In the same article, Francis DeBernardo, executive director of New Ways Ministry, said that Bishop Paprocki’s decree goes beyond previous restrictions imposed by Archbishop Charles Chaput of Philadelphia and other prelates. DeBernardo added, “Paprocki is an anomaly and is not in the mainstream of Catholic thought (with this decree).”
Also quoted was Christopher Pett, the incoming president of DignityUSA, who said:
“Bishop Paprocki’s decree makes it very clear why so many (LGBT) people and their families feel unwelcome in the Catholic Church and why so many leave it. . . .
“This document is mean-spirited and hurtful in the extreme. It systematically and disdainfully disparages us and our relationships. It denies us the full participation in the life of our Church to which we are entitled by our baptism and our creation in God’s image.”
Michael Sean Winters of the National Catholic Reporter told NPR News that he “can’t imagine a cruder thing more at cross purposes with what the Holy Father is trying to do,” and that “privately, 95 percent of other bishops in the U.S. are reading [the decree] and are horrified. Even the ones who are pretty arch on same-sex marriage think this is too far.”
Bishop Paprocki is defending the decree, telling The Washington Post, “These norms are necessary in light of changes in the law and in our culture regarding these issues.”
New Ways Ministry recommends you to send your own letter to Bishop Paprocki, and we encourage you to communicate honestly, personally, and civilly with him.
As Jesuit Father James Martin launches his new book, Building a Bridge: How the Catholic Church and the LGBT Community Can Enter into a Relationship of Respect, Compassion, and Sensitivity,” he explained in a Washington Postessaywhy he wrote the book in the first place. Also published in the Post afew dayslaterwas lesbian Catholic writer Eve Tushnet’s review of the book.
Martin began his essay by noting that, after 49 people were killed at the Pulse Nightclub in Orlando last year, there was near silence from the United States’ 250 or so bishops about the victims’ LGBT identities. Martin said this silence was “revelatory,” continuing:
“The fact that only a few Catholic bishops acknowledged the LGBT community or even used the word gay at such a time showed that the LGBT community is still invisible in many quarters of the church. Even in tragedy its members are invisible.”
Martin lamented the “great divide” he witnesses in the church between LGBT Catholics and institutions, suggesting his ministry has included ways to heal the divide. He continued:
“But after the shooting in Orlando, my desire to do so intensified. . .So when New Ways Ministry, a group that ministers to and advocates for LGBT Catholics, asked just a few weeks after the Orlando tragedy if I would accept its ‘Bridge Building Award’ and give a talk at the time of the award ceremony, I agreed. The name of the award, as it turned out, inspired me to sketch out an idea for a ‘two-way bridge’ that might help bring together the institutional church and the LGBT community.
“My aim is to urge the church to treat the LGBT community with “respect, compassion, and sensitivity” (a phrase from the Catechism of the Catholic Church) and encourage the LGBT community to reciprocate, reflecting those virtues in its own relationship with the institutional church.”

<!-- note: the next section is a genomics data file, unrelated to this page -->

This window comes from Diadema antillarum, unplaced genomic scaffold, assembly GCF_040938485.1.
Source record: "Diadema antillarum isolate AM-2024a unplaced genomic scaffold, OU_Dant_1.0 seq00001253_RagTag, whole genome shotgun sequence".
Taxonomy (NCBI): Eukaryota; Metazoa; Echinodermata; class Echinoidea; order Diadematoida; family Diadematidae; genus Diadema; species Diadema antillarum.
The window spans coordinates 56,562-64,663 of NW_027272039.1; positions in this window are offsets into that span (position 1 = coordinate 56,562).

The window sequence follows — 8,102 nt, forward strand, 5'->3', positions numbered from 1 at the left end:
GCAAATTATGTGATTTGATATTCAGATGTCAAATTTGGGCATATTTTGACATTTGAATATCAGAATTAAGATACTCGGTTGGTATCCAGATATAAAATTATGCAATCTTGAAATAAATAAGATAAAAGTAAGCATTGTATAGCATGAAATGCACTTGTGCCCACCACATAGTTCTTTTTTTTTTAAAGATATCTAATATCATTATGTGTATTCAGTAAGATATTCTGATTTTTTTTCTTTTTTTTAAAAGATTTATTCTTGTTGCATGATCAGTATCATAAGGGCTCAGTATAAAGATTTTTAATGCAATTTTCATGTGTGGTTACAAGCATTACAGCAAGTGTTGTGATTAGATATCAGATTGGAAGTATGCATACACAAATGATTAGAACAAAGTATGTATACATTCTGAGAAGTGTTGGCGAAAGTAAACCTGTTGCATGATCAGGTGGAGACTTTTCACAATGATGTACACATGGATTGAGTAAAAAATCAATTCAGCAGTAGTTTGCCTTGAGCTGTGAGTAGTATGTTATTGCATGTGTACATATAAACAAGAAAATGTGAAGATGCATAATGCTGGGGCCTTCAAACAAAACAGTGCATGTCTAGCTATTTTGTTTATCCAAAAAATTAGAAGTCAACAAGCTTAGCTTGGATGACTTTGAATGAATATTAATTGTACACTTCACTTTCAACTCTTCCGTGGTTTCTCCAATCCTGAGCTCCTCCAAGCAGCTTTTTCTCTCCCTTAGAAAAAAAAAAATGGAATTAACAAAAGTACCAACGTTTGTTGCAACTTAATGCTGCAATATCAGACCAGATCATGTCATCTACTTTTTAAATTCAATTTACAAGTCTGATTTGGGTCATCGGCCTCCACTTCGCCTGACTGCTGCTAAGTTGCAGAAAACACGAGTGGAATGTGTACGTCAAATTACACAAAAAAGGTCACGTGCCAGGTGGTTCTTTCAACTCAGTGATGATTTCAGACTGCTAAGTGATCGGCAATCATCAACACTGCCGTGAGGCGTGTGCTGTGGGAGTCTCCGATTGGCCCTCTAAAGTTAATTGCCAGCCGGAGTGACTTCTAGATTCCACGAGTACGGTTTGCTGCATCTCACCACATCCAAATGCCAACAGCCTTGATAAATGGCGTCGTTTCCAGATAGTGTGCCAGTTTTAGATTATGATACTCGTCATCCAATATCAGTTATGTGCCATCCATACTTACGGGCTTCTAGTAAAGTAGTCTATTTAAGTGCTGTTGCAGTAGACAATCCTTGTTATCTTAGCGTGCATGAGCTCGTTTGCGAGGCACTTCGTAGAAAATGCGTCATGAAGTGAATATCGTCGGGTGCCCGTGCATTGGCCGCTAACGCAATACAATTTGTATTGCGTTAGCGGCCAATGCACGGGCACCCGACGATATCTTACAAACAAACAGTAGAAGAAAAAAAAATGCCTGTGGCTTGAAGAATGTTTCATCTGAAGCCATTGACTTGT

To read about Fr. Martin receiving New Ways Ministry’s Bridge-Building Award last October, where he spoke first about this latest LGBT venture, click here. You can also watch Fr. Martin’s video explanation of why he wrote Building a Bridge below or by clicking here.
But Eve Tushnet, in her review for the Post, says Martin’s work “is not the book I’ve longed for” on Catholic LGBT issues. Her main criticism is that Building a Bridge never addresses sexual ethics, and a corollary critique that there is no mention of lesbian and gay Christians who are celibate. Tushnet wrote:
“For example, why is this conversation so hard in the first place? ‘Building a Bridge’ doesn’t raise the question of why LGBT people and the Catholic Church so often seem like two separate, hostile camps. The Catholic sexual ethic is this book’s embarrassing secret. It’s never mentioned, and so the difficulties the teaching itself poses for gay Catholics in our culture are never addressed.
“I’m deeply sympathetic to the attempt to have a conversation about gay people and the church that never mentions sex or chastity; too often even the most “respectful” statements from the Catholic Church hierarchy have a strong flavor of “Jesus loves you, but here’s how you’ve got to behave.” But I’m not sure it’s wise to write as if all the church is asking is for gay people simply to be nicer.”
While Tushnet may have wanted a book that dealt with sexual ethics and celibacy, that is not the intended scope of Martin’s book. His focus is on the process of dialogue, not theological questions. The relationship needs to improve to even begin to address the thornier questions.
Tushnet does rightly point out that more should be asked of church leaders than just respect and sensitivity. They should offer as well, “repentance and amends for the ways in which they’ve made so many churches hostile to gay members, treating us as problems to be fixed or silenced.”